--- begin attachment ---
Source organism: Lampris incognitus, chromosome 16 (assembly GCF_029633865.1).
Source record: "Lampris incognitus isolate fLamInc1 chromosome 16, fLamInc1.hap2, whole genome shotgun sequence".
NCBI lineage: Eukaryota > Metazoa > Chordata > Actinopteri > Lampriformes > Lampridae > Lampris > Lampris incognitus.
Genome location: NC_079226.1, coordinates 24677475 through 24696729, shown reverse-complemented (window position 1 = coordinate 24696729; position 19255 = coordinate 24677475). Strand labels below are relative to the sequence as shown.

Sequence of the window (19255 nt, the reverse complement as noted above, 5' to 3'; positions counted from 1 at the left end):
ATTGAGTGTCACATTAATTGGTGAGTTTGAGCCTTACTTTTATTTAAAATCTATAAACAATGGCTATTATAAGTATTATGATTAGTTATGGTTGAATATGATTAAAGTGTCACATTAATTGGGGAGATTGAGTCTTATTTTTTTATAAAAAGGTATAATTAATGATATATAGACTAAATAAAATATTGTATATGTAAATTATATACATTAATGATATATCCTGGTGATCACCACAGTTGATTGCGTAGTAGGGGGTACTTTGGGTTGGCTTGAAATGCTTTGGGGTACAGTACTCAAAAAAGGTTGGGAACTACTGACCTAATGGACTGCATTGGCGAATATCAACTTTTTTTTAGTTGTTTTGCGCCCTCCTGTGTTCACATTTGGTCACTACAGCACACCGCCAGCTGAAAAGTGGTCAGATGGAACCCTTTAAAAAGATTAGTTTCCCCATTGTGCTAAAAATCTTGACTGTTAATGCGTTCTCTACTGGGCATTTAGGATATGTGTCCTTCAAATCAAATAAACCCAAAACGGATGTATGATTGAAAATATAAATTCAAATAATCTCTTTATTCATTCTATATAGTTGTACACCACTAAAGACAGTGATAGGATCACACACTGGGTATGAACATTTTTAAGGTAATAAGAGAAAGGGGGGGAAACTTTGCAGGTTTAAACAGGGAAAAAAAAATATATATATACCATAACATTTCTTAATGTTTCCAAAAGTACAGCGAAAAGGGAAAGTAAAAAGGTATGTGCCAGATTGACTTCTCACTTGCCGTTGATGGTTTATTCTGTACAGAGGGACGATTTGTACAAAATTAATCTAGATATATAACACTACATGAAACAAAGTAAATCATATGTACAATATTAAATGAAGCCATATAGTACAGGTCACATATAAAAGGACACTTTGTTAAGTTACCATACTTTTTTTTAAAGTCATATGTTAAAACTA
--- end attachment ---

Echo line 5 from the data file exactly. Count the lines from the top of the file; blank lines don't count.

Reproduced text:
Sequence of the window (19255 nt, the reverse complement as noted above, 5' to 3'; positions counted from 1 at the left end):